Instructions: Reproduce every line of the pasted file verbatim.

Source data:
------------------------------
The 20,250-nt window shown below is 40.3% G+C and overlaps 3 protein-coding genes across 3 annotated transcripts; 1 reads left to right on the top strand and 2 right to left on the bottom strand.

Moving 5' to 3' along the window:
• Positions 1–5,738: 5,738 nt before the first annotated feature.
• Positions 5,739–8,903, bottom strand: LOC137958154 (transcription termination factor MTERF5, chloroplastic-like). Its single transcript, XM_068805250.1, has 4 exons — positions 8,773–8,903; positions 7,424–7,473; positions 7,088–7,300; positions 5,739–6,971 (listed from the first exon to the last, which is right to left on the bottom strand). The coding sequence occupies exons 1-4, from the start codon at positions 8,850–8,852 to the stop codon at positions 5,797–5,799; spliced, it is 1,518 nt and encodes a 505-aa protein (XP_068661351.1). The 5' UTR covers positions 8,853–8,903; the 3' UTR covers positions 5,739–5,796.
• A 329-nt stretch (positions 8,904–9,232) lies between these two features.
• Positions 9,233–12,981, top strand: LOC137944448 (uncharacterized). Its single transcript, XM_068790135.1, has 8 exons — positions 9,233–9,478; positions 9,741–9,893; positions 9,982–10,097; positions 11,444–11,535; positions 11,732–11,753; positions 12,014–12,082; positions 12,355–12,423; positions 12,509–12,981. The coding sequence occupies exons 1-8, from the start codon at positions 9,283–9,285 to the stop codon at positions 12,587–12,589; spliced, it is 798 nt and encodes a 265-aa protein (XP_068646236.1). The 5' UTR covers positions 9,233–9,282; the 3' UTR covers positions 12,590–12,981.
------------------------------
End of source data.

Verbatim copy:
The 20,250-nt window shown below is 40.3% G+C and overlaps 3 protein-coding genes across 3 annotated transcripts; 1 reads left to right on the top strand and 2 right to left on the bottom strand.

Moving 5' to 3' along the window:
• Positions 1–5,738: 5,738 nt before the first annotated feature.
• Positions 5,739–8,903, bottom strand: LOC137958154 (transcription termination factor MTERF5, chloroplastic-like). Its single transcript, XM_068805250.1, has 4 exons — positions 8,773–8,903; positions 7,424–7,473; positions 7,088–7,300; positions 5,739–6,971 (listed from the first exon to the last, which is right to left on the bottom strand). The coding sequence occupies exons 1-4, from the start codon at positions 8,850–8,852 to the stop codon at positions 5,797–5,799; spliced, it is 1,518 nt and encodes a 505-aa protein (XP_068661351.1). The 5' UTR covers positions 8,853–8,903; the 3' UTR covers positions 5,739–5,796.
• A 329-nt stretch (positions 8,904–9,232) lies between these two features.
• Positions 9,233–12,981, top strand: LOC137944448 (uncharacterized). Its single transcript, XM_068790135.1, has 8 exons — positions 9,233–9,478; positions 9,741–9,893; positions 9,982–10,097; positions 11,444–11,535; positions 11,732–11,753; positions 12,014–12,082; positions 12,355–12,423; positions 12,509–12,981. The coding sequence occupies exons 1-8, from the start codon at positions 9,283–9,285 to the stop codon at positions 12,587–12,589; spliced, it is 798 nt and encodes a 265-aa protein (XP_068646236.1). The 5' UTR covers positions 9,233–9,282; the 3' UTR covers positions 12,590–12,981.